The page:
Oil Exploration Drops To Lowest Level For 64 Years

Oil and gas contractors kicking their heels waiting for the market to pick up may have more time on their hands.

Spending on new oil and gas projects has slumped to $450 billion – down from $780 billion just two years ago and the lowest investment level in 64 years.

International industry watchdog the International Energy Agency argues no revival of the market is in sight.

The agency’s first annual state of the energy industry report World Energy Investment 2016 explains the market is realigning towards low-carbon energy, but governments and business need to plough more cash into clean technology to meet climate warming targets.

“We see a broad shift of spending toward cleaner energy, often as a result of government policies,” said IEA executive director Fatih Birol.

Job cuts

“Our report clearly shows that such government measures can work, and are key to a successful energy transition. But while some progress has been achieved, investors need clarity and certainty from policy makers. Governments must not only maintain but heighten their commitment to achieve energy security and climate goals.”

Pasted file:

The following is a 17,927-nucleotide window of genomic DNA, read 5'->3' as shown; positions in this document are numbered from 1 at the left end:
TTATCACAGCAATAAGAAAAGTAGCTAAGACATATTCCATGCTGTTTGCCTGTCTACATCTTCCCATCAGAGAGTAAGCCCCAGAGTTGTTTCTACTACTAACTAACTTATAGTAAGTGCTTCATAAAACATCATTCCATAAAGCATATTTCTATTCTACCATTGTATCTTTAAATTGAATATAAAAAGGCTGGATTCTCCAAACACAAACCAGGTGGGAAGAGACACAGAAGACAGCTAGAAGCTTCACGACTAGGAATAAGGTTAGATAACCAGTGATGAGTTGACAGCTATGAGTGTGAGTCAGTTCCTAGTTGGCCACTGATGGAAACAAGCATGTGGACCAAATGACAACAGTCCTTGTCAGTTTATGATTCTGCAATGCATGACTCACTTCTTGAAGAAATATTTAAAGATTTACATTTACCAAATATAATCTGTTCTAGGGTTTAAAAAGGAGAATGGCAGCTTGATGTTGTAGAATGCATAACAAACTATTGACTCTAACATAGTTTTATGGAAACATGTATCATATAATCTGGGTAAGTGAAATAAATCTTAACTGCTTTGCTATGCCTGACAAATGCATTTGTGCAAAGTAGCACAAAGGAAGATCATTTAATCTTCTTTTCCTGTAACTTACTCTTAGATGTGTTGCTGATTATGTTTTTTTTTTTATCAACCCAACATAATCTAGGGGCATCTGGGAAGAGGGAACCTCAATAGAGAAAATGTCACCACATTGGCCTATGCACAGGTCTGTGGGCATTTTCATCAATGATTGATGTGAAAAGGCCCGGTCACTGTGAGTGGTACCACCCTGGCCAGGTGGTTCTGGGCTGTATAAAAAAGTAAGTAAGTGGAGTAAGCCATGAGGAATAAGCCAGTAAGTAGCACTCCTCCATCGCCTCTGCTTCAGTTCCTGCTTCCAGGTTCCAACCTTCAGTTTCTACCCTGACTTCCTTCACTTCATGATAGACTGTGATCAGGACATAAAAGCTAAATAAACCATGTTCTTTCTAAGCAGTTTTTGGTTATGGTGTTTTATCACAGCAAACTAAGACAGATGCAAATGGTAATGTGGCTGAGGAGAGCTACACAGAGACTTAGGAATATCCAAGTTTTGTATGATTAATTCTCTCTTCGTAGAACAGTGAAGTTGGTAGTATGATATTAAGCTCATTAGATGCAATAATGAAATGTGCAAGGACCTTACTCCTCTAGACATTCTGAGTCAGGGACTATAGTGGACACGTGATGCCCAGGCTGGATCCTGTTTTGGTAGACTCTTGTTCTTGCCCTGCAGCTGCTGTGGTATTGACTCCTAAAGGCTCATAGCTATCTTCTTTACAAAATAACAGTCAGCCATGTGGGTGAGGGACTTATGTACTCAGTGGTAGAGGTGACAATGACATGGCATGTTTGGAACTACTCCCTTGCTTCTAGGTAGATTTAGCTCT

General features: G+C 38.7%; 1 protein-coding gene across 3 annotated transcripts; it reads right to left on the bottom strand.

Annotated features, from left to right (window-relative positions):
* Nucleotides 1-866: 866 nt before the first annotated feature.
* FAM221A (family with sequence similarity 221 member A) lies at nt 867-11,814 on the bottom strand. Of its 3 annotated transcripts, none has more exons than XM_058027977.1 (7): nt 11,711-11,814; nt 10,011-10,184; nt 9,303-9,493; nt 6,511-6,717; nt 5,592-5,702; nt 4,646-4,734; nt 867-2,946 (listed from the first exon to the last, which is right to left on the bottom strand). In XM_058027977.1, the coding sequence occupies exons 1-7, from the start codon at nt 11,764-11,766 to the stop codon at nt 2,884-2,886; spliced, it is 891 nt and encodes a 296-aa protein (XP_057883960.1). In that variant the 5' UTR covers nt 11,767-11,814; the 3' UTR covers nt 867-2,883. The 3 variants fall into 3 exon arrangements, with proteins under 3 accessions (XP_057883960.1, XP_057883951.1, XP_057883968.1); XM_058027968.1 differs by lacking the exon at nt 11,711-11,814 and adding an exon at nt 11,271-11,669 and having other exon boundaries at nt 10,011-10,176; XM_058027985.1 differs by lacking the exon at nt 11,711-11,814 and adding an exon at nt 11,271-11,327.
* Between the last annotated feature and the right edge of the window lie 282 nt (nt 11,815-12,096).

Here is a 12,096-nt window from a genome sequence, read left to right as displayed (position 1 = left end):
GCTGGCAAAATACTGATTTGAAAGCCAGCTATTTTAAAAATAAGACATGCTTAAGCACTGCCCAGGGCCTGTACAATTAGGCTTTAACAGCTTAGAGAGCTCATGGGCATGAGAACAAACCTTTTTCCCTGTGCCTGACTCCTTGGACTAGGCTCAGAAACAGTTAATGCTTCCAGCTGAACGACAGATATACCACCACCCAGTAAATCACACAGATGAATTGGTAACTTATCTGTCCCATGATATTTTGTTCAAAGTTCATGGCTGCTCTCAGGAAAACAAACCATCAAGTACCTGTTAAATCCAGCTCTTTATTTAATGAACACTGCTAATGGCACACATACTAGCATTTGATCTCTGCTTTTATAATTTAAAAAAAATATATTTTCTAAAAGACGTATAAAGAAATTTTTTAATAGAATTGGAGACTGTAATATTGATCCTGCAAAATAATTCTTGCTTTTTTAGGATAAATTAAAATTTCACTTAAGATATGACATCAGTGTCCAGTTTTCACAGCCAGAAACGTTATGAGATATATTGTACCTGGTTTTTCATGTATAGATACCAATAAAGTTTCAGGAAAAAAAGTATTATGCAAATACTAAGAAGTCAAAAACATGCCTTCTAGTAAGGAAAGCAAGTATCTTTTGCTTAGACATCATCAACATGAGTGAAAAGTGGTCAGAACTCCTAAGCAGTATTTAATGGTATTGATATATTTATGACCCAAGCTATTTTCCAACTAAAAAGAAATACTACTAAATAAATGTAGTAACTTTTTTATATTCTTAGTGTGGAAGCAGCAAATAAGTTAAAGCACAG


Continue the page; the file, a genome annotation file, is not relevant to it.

The report confirms fossil fuels still dominate the energy market, but although oil maintained market share, investment dropped.

Gas has seen a slowdown in demand and investment as the call for electricity was sluggish and gas-fired generation plants went offline.

The industry has seen thousands of job cuts in recent months as a huge oil surplus is stockpiled and the agency report does not bode well for contractors hoping the market will pick up.

Another worry is the closure or merger of exploration companies as employers look to cut costs or struggle to keep a business open.

Pension problems

One of the hidden financial problems of the industry shake up is what happens to workplace pensions. British firms can go into ‘protection’ under the Pension Protection Fund.

This is estimated to cost average retirement savers around £45,000 in lost pension benefits.

An option for expat oil and gas contractors is to transfer their workplace scheme into a Qualifying Recognised Overseas Pension Scheme (QROPS).

QROPS offer tax and investment advantages while taking retirement savings away from the risk of protection.

These advantages include enhanced tax-free lump sums of up to 30% compared with 25% offered by an onshore scheme.

Oil Exploration Drops To Lowest Level For 64 Years
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